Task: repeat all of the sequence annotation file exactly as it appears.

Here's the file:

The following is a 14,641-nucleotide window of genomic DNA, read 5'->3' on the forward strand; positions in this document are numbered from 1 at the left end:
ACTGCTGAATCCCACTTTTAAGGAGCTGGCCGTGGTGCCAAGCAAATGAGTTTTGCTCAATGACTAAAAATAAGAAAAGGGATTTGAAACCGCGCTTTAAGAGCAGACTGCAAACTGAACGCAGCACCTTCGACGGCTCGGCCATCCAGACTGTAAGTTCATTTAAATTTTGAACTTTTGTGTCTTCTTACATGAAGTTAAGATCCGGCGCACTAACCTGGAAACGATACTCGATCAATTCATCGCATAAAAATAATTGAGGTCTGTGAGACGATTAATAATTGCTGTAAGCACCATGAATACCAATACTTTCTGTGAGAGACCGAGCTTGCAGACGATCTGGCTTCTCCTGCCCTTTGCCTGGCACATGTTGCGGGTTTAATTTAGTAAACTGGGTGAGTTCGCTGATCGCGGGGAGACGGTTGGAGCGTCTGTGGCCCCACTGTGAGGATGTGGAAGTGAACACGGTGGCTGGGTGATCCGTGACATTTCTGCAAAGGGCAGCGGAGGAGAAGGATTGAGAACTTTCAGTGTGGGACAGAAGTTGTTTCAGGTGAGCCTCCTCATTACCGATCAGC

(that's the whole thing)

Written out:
The following is a 14,641-nucleotide window of genomic DNA, read 5'->3' on the forward strand; positions in this document are numbered from 1 at the left end:
ACTGCTGAATCCCACTTTTAAGGAGCTGGCCGTGGTGCCAAGCAAATGAGTTTTGCTCAATGACTAAAAATAAGAAAAGGGATTTGAAACCGCGCTTTAAGAGCAGACTGCAAACTGAACGCAGCACCTTCGACGGCTCGGCCATCCAGACTGTAAGTTCATTTAAATTTTGAACTTTTGTGTCTTCTTACATGAAGTTAAGATCCGGCGCACTAACCTGGAAACGATACTCGATCAATTCATCGCATAAAAATAATTGAGGTCTGTGAGACGATTAATAATTGCTGTAAGCACCATGAATACCAATACTTTCTGTGAGAGACCGAGCTTGCAGACGATCTGGCTTCTCCTGCCCTTTGCCTGGCACATGTTGCGGGTTTAATTTAGTAAACTGGGTGAGTTCGCTGATCGCGGGGAGACGGTTGGAGCGTCTGTGGCCCCACTGTGAGGATGTGGAAGTGAACACGGTGGCTGGGTGATCCGTGACATTTCTGCAAAGGGCAGCGGAGGAGAAGGATTGAGAACTTTCAGTGTGGGACAGAAGTTGTTTCAGGTGAGCCTCCTCATTACCGATCAGC